Graphene as Saturable Absorber

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Mode Locking with Saturable Absorbers

Mode Locking

Passive mode-locking techniques are those that do not require a signal external to the laser (such as the driving signal of a modulator) to produce pulses. Rather, they use the light in the cavity to cause a change in some intracavity element, which will then itself produce a change in the intracavity light. A commonly used device to achieve this is a saturable absorber.

A saturable absorber is an optical device that exhibits an intensity-dependent transmission. What this means is that the device behaves differently depending on the intensity of the light passing through it. For passive mode-locking, ideally a saturable absorber will selectively absorb low-intensity light, and transmit light which is of sufficiently high intensity. When placed in a laser cavity, a saturable absorber will attenuate low-intensity constant wave light (pulse wings). However, because of the somewhat random intensity fluctuations experienced by an un-mode-locked laser, any random, intense spike will be transmitted preferentially by the saturable absorber. As the light in the cavity oscillates, this process repeats, leading to the selective amplification of the high-intensity spikes, and the absorption of the low-intensity light. After many round trips, this leads to a train of pulses and mode-locking of the laser.

Saturable absorbers are commonly liquid organic dyes, but they can also be made from doped crystals and semiconductors. Semiconductor absorbers tend to exhibit very fast response times (~100 fs), which is one of the factors that determines the final duration of the pulses in a passively mode-locked laser. In a colliding-pulse mode-locked laser the absorber steepens the leading edge while the lasing medium steepens the trailing edge of the pulse.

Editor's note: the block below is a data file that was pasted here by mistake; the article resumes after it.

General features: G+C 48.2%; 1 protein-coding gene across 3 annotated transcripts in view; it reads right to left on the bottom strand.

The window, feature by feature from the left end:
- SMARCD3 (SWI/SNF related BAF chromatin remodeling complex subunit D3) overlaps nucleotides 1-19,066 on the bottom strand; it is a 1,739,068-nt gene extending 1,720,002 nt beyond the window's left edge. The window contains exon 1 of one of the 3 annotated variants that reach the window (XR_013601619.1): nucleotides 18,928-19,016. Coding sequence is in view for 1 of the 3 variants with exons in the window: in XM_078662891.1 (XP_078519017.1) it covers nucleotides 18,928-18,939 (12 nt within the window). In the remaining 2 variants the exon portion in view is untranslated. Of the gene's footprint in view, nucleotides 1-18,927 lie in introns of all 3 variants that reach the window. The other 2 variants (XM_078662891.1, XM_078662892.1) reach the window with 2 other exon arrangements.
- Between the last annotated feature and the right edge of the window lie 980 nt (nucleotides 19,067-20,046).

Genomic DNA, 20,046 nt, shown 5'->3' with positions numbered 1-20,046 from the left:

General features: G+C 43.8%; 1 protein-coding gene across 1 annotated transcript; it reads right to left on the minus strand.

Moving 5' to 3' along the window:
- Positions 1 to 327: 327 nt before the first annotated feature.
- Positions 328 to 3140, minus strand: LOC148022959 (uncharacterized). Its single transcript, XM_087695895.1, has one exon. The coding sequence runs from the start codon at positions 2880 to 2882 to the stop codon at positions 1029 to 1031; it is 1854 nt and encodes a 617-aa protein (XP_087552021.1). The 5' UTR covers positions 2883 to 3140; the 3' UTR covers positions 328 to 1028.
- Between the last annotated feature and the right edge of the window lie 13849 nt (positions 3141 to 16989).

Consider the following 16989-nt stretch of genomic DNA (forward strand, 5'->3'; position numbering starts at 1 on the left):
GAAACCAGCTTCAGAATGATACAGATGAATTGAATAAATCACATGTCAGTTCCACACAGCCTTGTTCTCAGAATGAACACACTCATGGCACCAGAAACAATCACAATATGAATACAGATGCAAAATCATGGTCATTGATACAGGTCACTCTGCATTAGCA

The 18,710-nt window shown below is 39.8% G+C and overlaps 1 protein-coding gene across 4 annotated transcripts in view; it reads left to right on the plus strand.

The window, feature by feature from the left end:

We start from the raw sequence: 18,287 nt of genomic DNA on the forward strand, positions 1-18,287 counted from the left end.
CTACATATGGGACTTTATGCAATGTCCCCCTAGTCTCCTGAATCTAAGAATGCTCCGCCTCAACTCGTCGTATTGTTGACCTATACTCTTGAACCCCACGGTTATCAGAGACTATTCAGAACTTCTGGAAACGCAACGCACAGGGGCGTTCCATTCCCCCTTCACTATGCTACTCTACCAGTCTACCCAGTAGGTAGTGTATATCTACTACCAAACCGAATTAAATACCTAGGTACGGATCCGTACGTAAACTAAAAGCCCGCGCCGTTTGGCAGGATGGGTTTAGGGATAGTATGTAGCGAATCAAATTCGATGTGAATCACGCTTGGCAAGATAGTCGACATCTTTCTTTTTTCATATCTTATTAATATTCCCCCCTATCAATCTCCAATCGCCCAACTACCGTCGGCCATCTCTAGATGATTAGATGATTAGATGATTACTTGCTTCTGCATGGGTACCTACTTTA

In particular, graphene can be saturated over the visible to near-infrared region and it has a smaller non-saturable loss and higher damage threshold.

Application of Graphene to the Tip of a Fiber Connector

We want to use graphene as a saturable absorber for our MOPA

In order to do that, we need to get graphene onto the tip of a fiber connector:

GrapheneConnector.jpg

Cut Out a Small Square From the Graphene Sample

To cut the graphene sample, use an exacto blade and press firmly onto the foil, no sawing motion

Once the small square is free, place it onto a glass slide and with another glass slide cover it

Press the two slides together to flatten the foil so that hopefully the suction in the next step will be strong enough to hold it in place

GrapheneCut.jpg
GrapheneCut2.jpg


Put a Droplet of Isopropyl Alcohol onto the Copper Square

Careful not to wet the copper square, a bead is needed in order to adhere to the target substrate

Once there is a bead of Isopropyl on the copper square, lower the fiber connector slowly down to it. We used a translation stage to lower the fiber connector down slowly and smoothly

When the tip of the fiber connector breaches the top of the bead, the copper square should be sucked upward and flatten on the surface of the fiber connector tip:

GrapheneDrop.jpg

Bake the Fiber Connector on a Hot Plate

Place the whole translation stage onto a hot plate set to 120C

Lower the translation stage so that the tip of the fiber connector is right above the hotplate

Let it bake for an hour and a half:

GrapheneBake.jpg

Etch the Copper Substrate

Fill a glass petri dish with copper etchant (we used sodium persulphate)

Lower the fiber connector tip into the copper etchant slowly

Let it sit for an hour, and then dip the fiber connector into DI water the same way to remove excess etchant:

GrapheneEtch.jpg